Launching an Artist
As we closed out 2022, this was an excellent time to reflect upon our first graduates and share the many things we learned. These insights will be helpful for artists as well as producers and engineers.
When the Art House Academy & Abbey Road Institute Miami opened, our goal was to foster a synergistic relationship between our Music Performance and Music Production and Sound Engineering programs. The Art House Academy program focuses on training artists, while the Abbey Road Institute program focuses on training songwriters, producers, and engineers.
Instead of simply providing education, we aimed to give our students opportunities to work on projects that have the potential to be commercially successful. This approach not only allows students to build a strong portfolio but also helps them establish a valuable network in the music industry.
In our first cohort of students, we are proud to announce that five of our artists were signed to a record deal with Universal Music. They have since released the first songs of their debut EP, and we have learned a lot from their success. This is a testament to the effectiveness of our approach in providing real-world opportunities for our students.
Please meet the 5 artists, who graduated from the Music Performance Program through the links below:
Besides the 5 talented artists, we also have Juliana Perez, who is the 6th graduate. She will be releasing her music in 2023.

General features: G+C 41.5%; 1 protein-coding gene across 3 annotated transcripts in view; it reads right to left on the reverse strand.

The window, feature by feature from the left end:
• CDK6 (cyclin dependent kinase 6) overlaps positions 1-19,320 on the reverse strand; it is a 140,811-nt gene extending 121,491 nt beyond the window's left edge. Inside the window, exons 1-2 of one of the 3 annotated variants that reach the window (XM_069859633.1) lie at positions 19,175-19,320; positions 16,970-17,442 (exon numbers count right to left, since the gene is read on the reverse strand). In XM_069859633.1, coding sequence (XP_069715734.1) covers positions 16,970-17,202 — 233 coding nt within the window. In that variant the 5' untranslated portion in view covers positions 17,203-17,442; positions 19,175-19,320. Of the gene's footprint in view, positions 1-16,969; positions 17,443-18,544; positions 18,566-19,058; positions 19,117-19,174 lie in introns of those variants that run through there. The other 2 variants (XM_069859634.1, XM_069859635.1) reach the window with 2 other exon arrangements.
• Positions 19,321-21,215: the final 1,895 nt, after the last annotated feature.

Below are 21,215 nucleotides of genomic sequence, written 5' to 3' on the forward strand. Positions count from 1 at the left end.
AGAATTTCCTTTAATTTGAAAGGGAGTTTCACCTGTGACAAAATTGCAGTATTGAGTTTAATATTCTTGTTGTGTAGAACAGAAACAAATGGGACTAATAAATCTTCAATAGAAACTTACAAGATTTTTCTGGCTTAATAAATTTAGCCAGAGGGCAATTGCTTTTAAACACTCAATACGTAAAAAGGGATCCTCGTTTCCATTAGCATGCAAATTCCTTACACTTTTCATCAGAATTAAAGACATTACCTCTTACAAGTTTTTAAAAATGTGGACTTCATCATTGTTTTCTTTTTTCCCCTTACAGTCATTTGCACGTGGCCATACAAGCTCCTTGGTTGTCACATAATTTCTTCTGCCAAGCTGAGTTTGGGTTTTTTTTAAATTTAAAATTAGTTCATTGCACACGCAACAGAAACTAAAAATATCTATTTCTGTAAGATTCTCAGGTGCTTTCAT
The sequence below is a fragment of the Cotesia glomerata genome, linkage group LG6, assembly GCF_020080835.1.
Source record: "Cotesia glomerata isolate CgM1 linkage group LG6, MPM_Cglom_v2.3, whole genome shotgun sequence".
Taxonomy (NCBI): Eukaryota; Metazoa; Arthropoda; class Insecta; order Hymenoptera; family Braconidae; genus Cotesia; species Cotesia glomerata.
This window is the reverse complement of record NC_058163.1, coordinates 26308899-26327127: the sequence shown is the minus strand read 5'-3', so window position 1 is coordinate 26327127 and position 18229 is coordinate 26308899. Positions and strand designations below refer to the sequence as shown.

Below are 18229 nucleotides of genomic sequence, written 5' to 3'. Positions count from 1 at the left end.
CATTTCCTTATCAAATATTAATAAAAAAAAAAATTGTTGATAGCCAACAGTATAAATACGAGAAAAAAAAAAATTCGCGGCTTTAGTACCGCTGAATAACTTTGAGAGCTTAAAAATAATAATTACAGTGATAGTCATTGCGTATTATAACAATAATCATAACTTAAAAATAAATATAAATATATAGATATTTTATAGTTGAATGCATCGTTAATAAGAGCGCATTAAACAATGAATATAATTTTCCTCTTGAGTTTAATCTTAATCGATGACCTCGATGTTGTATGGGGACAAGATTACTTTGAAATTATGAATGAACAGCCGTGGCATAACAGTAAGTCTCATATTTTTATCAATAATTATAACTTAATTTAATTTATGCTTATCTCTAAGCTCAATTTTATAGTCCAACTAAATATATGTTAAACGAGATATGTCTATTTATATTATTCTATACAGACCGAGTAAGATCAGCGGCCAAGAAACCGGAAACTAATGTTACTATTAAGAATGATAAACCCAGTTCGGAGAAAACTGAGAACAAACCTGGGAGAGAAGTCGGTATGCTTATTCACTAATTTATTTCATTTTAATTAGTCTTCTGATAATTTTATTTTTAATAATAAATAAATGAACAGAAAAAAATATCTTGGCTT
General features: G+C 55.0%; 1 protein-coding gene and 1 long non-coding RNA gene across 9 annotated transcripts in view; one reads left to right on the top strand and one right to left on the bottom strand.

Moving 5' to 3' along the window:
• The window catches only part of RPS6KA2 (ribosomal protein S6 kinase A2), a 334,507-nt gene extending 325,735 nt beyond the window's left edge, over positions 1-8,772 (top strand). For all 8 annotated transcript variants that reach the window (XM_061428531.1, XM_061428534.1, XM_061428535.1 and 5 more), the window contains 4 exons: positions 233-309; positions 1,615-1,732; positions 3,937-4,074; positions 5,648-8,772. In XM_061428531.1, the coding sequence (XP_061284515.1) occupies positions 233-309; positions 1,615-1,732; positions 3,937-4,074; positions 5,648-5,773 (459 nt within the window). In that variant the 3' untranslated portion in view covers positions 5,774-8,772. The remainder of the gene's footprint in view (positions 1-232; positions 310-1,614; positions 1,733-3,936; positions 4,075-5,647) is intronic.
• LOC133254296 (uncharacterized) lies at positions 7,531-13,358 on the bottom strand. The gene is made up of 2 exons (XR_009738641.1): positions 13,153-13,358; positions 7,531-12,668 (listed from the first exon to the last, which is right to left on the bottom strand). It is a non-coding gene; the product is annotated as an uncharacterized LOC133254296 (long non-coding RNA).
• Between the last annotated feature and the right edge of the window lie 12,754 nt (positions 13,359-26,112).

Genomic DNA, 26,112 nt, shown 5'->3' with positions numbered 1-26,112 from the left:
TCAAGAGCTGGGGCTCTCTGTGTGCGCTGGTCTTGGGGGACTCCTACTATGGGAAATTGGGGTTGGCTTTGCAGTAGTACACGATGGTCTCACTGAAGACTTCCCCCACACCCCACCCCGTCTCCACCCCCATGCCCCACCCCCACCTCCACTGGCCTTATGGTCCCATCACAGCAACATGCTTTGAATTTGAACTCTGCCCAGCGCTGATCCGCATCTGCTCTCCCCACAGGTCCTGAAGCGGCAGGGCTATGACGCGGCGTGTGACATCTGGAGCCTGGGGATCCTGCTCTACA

It was an amazing journey for both our students and the team. Here are some of the key takeaways that we want to share with you:
With more than one hundred thousand songs being released each day on streaming platforms, it’s hard to get your songs the attention they deserve. Instant album launches have also been reserved for the very successful who already have a huge follower base. For most artists, the album or EP launch will be the one that closes out the cycle of single releases. And this comes with a challenge: on the one hand, it helps to have lots of content available so that once one of the songs catches on, there is enough for the listeners to listen to and consume. On the other hand, releasing a bunch of songs without a clear plan typically doesn’t result in anything (unless you already have a big audience).
And this is where it gets more ambiguous since you need a lot of content between already-released songs and upcoming content. We strongly believe it’s essential to focus on the art and the message and make good music. Julio Reyes Copello, our Campus Director, once told us, “We just don’t do fillers”. That’s important, and that’s why it helps to have a significant and robust team to keep helping you create unique content. Over 73% of streamed music is catalogue music, and the way for your music to become the future catalogue music is to write great songs that don’t age.
Understanding your target audience is vital to creating a strategy, and this is relevant for more than just marketing. For example, Dave Pensado, one of the mentors of our Scholarship program, mixed 2 of the songs that were released: Como Es Que Tu and Freno. What’s interesting is that when he first spoke to Kevin Aguirre, one of our graduates and producer of Como Es Que Tu, he asked, “What is your audience? Who will listen to this song?”. His mix focused on the streaming generation, and the balance/compression/loudness were all affected by that discussion. So, as part of the mixing process, it’s essential to ask yourself the question: “Who do you want listening to your music?”.
The beautiful thing about today’s industry is that it has become more and more democratic. Whereas you needed significant investments in the past to break through, a song can go viral on TikTok without a considerable investment. This happened to Ela Taubert’s first release Crecer.